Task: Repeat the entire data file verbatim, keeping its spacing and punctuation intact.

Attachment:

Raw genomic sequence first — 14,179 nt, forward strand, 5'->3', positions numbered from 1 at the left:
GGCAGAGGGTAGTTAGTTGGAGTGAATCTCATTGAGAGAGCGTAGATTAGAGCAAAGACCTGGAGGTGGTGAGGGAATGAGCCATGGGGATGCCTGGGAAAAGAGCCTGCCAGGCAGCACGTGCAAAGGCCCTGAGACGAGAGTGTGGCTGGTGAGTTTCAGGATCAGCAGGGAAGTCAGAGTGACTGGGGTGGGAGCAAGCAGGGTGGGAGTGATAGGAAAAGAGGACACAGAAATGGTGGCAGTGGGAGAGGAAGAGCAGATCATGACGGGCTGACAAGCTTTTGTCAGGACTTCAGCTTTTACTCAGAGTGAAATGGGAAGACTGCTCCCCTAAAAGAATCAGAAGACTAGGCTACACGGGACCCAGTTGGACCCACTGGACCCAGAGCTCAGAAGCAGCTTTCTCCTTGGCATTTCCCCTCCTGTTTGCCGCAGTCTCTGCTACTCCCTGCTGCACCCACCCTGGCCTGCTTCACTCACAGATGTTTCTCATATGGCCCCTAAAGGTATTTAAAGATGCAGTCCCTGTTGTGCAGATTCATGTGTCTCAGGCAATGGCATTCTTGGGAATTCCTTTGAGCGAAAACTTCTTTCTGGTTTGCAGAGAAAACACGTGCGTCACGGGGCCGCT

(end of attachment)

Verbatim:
Raw genomic sequence first — 14,179 nt, forward strand, 5'->3', positions numbered from 1 at the left:
GGCAGAGGGTAGTTAGTTGGAGTGAATCTCATTGAGAGAGCGTAGATTAGAGCAAAGACCTGGAGGTGGTGAGGGAATGAGCCATGGGGATGCCTGGGAAAAGAGCCTGCCAGGCAGCACGTGCAAAGGCCCTGAGACGAGAGTGTGGCTGGTGAGTTTCAGGATCAGCAGGGAAGTCAGAGTGACTGGGGTGGGAGCAAGCAGGGTGGGAGTGATAGGAAAAGAGGACACAGAAATGGTGGCAGTGGGAGAGGAAGAGCAGATCATGACGGGCTGACAAGCTTTTGTCAGGACTTCAGCTTTTACTCAGAGTGAAATGGGAAGACTGCTCCCCTAAAAGAATCAGAAGACTAGGCTACACGGGACCCAGTTGGACCCACTGGACCCAGAGCTCAGAAGCAGCTTTCTCCTTGGCATTTCCCCTCCTGTTTGCCGCAGTCTCTGCTACTCCCTGCTGCACCCACCCTGGCCTGCTTCACTCACAGATGTTTCTCATATGGCCCCTAAAGGTATTTAAAGATGCAGTCCCTGTTGTGCAGATTCATGTGTCTCAGGCAATGGCATTCTTGGGAATTCCTTTGAGCGAAAACTTCTTTCTGGTTTGCAGAGAAAACACGTGCGTCACGGGGCCGCT